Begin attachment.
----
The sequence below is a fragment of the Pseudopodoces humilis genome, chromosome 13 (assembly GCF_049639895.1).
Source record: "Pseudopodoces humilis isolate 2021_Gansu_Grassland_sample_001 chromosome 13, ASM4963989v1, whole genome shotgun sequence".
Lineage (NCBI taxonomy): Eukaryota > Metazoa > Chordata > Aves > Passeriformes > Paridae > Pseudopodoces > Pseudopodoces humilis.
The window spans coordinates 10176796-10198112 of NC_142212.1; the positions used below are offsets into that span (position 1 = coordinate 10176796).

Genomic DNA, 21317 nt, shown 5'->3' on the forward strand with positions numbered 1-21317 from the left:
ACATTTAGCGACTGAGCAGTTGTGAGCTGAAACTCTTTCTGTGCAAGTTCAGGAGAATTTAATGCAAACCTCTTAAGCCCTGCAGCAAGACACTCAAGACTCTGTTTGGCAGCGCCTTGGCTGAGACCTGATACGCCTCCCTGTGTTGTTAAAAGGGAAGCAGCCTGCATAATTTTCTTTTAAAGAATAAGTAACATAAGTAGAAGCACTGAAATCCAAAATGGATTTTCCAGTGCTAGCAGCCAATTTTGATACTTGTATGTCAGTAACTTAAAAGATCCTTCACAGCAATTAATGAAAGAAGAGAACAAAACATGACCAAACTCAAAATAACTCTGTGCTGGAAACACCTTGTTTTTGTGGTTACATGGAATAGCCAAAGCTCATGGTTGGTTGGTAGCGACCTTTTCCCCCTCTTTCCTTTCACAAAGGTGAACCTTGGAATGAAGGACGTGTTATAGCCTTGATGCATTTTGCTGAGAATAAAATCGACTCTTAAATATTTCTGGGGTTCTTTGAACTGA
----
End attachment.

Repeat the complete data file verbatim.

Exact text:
The sequence below is a fragment of the Pseudopodoces humilis genome, chromosome 13 (assembly GCF_049639895.1).
Source record: "Pseudopodoces humilis isolate 2021_Gansu_Grassland_sample_001 chromosome 13, ASM4963989v1, whole genome shotgun sequence".
Lineage (NCBI taxonomy): Eukaryota > Metazoa > Chordata > Aves > Passeriformes > Paridae > Pseudopodoces > Pseudopodoces humilis.
The window spans coordinates 10176796-10198112 of NC_142212.1; the positions used below are offsets into that span (position 1 = coordinate 10176796).

Genomic DNA, 21317 nt, shown 5'->3' on the forward strand with positions numbered 1-21317 from the left:
ACATTTAGCGACTGAGCAGTTGTGAGCTGAAACTCTTTCTGTGCAAGTTCAGGAGAATTTAATGCAAACCTCTTAAGCCCTGCAGCAAGACACTCAAGACTCTGTTTGGCAGCGCCTTGGCTGAGACCTGATACGCCTCCCTGTGTTGTTAAAAGGGAAGCAGCCTGCATAATTTTCTTTTAAAGAATAAGTAACATAAGTAGAAGCACTGAAATCCAAAATGGATTTTCCAGTGCTAGCAGCCAATTTTGATACTTGTATGTCAGTAACTTAAAAGATCCTTCACAGCAATTAATGAAAGAAGAGAACAAAACATGACCAAACTCAAAATAACTCTGTGCTGGAAACACCTTGTTTTTGTGGTTACATGGAATAGCCAAAGCTCATGGTTGGTTGGTAGCGACCTTTTCCCCCTCTTTCCTTTCACAAAGGTGAACCTTGGAATGAAGGACGTGTTATAGCCTTGATGCATTTTGCTGAGAATAAAATCGACTCTTAAATATTTCTGGGGTTCTTTGAACTGA